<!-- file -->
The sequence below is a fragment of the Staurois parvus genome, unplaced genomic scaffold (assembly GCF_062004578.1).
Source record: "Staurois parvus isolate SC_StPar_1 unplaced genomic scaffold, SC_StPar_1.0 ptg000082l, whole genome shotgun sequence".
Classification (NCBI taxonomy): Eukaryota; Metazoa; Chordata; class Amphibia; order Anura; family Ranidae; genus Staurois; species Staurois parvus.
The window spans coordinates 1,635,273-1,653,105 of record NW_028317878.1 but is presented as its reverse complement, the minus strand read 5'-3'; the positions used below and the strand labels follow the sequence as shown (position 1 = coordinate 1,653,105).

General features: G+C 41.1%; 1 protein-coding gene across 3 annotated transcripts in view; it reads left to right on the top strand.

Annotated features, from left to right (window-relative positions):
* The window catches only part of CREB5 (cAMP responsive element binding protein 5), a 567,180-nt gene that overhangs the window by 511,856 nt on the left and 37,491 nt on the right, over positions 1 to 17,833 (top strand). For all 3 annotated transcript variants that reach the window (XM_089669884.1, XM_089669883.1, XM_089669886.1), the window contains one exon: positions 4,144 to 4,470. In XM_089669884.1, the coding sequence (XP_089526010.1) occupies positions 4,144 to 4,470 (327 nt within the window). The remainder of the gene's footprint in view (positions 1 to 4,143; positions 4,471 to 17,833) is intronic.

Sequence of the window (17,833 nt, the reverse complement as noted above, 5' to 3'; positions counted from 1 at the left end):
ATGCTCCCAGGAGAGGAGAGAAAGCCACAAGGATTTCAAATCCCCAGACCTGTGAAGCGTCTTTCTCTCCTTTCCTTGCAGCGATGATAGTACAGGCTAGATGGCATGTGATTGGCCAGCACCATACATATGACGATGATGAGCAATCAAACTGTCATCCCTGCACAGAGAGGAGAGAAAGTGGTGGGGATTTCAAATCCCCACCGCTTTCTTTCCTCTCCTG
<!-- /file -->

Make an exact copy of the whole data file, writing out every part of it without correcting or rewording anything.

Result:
The sequence below is a fragment of the Staurois parvus genome, unplaced genomic scaffold (assembly GCF_062004578.1).
Source record: "Staurois parvus isolate SC_StPar_1 unplaced genomic scaffold, SC_StPar_1.0 ptg000082l, whole genome shotgun sequence".
Classification (NCBI taxonomy): Eukaryota; Metazoa; Chordata; class Amphibia; order Anura; family Ranidae; genus Staurois; species Staurois parvus.
The window spans coordinates 1,635,273-1,653,105 of record NW_028317878.1 but is presented as its reverse complement, the minus strand read 5'-3'; the positions used below and the strand labels follow the sequence as shown (position 1 = coordinate 1,653,105).

General features: G+C 41.1%; 1 protein-coding gene across 3 annotated transcripts in view; it reads left to right on the top strand.

Annotated features, from left to right (window-relative positions):
* The window catches only part of CREB5 (cAMP responsive element binding protein 5), a 567,180-nt gene that overhangs the window by 511,856 nt on the left and 37,491 nt on the right, over positions 1 to 17,833 (top strand). For all 3 annotated transcript variants that reach the window (XM_089669884.1, XM_089669883.1, XM_089669886.1), the window contains one exon: positions 4,144 to 4,470. In XM_089669884.1, the coding sequence (XP_089526010.1) occupies positions 4,144 to 4,470 (327 nt within the window). The remainder of the gene's footprint in view (positions 1 to 4,143; positions 4,471 to 17,833) is intronic.

Sequence of the window (17,833 nt, the reverse complement as noted above, 5' to 3'; positions counted from 1 at the left end):
ATGCTCCCAGGAGAGGAGAGAAAGCCACAAGGATTTCAAATCCCCAGACCTGTGAAGCGTCTTTCTCTCCTTTCCTTGCAGCGATGATAGTACAGGCTAGATGGCATGTGATTGGCCAGCACCATACATATGACGATGATGAGCAATCAAACTGTCATCCCTGCACAGAGAGGAGAGAAAGTGGTGGGGATTTCAAATCCCCACCGCTTTCTTTCCTCTCCTG